Grompe lab discovery offers new clues to diabetes causes and treatment

Diabetes affects nearly 30 million people in the United States. The disease is caused by dysfunction or loss of insulin-producing beta cells that normalize blood sugar levels in the body. Until now, only one type of beta cell was known to exist. But OHSU researchers have developed a method allowing them to identify and isolate four separate subtypes that differ in their susceptibility to metabolic stress and their capacity to proliferate or change from one cell type to another. The results of their research, published July 11 in Nature Communications, may provide new and important avenues for research and treatment of diabetes.

“This study marks the first description of several different kinds of human insulin-producing beta cells,” said Markus Grompe, M.D., principal investigator, director of the Oregon Stem Cell Center at OHSU and the Papé Family Pediatric Research Institute at OHSU Doernbecher Children’s Hospital. “Some of the cells are better at releasing insulin than others, whereas others may regenerate quicker. Therefore, it is possible that people with different percentages of the subtypes are more prone to diabetes. Further understanding of cell characteristics could be the key to uncovering new treatment options, as well as the reason why some people are diabetic and others are not.”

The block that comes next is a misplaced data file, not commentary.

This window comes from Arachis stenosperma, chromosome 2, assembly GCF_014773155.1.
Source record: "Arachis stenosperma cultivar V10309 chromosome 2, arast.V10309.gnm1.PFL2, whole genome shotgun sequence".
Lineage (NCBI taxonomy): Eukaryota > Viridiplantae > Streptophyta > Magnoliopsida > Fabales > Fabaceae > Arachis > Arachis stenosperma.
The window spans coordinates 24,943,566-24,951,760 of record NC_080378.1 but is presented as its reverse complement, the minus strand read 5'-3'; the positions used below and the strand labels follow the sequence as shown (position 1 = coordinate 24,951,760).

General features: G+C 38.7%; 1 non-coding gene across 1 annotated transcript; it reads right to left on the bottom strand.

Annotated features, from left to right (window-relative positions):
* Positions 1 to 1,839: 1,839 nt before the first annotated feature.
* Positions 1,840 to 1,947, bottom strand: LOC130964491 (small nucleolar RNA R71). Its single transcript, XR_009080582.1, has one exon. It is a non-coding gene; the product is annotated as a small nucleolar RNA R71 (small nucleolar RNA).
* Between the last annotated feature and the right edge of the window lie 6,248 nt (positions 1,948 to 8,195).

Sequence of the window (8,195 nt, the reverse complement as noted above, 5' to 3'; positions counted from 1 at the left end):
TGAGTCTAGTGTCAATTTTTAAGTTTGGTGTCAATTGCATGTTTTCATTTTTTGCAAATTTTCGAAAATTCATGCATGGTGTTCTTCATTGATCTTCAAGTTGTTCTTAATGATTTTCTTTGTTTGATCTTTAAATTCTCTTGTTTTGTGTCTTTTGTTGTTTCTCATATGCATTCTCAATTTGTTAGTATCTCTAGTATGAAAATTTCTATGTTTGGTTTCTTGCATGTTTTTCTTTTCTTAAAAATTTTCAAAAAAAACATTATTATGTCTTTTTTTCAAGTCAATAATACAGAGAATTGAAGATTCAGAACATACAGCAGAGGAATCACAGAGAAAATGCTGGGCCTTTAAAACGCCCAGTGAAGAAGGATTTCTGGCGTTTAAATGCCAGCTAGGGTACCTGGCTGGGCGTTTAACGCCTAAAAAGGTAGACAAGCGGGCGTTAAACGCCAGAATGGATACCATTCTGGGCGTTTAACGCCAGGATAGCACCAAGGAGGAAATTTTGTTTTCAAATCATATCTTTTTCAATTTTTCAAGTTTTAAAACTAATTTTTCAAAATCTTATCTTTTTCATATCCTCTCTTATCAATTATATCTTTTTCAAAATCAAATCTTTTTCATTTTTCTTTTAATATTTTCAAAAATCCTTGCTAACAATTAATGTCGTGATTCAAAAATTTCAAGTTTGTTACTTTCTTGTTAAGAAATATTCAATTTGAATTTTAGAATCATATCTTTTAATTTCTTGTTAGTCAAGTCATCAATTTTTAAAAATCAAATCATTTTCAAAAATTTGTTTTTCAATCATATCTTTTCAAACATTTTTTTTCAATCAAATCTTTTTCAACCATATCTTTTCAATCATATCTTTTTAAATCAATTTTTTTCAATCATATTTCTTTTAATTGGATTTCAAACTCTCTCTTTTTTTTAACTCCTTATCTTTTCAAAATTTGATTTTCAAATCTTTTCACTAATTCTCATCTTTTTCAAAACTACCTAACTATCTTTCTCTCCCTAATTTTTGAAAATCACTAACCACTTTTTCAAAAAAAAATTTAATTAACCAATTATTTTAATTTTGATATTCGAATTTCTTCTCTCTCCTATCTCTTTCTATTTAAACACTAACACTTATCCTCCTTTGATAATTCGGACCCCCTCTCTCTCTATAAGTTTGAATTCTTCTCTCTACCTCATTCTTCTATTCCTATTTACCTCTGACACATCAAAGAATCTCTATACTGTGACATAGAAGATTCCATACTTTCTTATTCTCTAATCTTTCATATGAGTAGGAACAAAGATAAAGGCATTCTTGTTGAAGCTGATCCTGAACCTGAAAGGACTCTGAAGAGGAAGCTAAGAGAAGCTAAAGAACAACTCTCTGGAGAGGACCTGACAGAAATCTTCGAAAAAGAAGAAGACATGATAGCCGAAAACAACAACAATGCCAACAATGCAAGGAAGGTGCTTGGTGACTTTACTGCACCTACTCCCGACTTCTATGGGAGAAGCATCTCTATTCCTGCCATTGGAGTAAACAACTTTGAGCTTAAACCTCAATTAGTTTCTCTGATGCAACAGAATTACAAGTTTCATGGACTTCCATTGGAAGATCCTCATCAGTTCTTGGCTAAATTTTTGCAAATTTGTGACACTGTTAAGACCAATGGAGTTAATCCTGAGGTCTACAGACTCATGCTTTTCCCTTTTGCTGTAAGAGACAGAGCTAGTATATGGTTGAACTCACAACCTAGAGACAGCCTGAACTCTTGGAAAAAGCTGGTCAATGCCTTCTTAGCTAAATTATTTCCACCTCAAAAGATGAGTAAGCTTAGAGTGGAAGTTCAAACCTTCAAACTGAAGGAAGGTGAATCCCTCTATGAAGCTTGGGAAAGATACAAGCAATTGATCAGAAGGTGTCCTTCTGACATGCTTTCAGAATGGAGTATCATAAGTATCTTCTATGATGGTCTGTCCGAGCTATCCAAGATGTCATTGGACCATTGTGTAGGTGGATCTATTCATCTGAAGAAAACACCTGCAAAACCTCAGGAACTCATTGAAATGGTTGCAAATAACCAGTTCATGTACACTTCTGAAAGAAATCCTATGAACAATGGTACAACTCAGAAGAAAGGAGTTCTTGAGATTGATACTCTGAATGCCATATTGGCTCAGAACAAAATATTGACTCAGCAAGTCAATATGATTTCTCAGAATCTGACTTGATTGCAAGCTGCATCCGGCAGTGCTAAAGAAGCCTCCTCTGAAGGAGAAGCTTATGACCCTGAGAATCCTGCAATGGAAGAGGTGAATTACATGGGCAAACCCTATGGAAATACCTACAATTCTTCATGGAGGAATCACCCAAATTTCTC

The paper, “Human islets contain four distinct subtypes of cells,” was supported by the National Institutes of Health (Grant #s DK105831 and DK089569) and the Helmsley Trust. Craig Dorrell, Ph.D., and Grompe co-wrote the manuscript. Additional researchers from OHSU, the University of Pennsylvania School of Medicine, and the University of California, San Francisco contributed to this study.

Proposal development webinar for clinical, population, and comparative effectiveness researchers, July 8

Are you an investigator in clinical, population or comparative effectiveness? Do you want to learn more about developing successful proposals to move your research forward? Come hear from experienced scientific investigators who are part of Accelerating Data Value across a National Community Health Center Network, or ADVANCE.

The ADVANCE Clinical Data Research Network is led by Oregon Community Health Information Network, or OCHIN, in partnership with Oregon Clinical & Translational Research Institute, Health Choice Network, and Fenway Health. The goal of the Clinical Data Research Network is to build and maintain a “community laboratory” of Federally Qualified Health Centers serving safety net patients, including the uninsured, the under-insured, undocumented immigrants, and other vulnerable populations. The Research Data Warehouse maintains data on over two million patients and is the nation’s most comprehensive dataset on care and health outcomes in safety net patients. Research conducted in this dataset has the potential to address myriad questions about improving care quality and outcomes among our nation’s most vulnerable patients.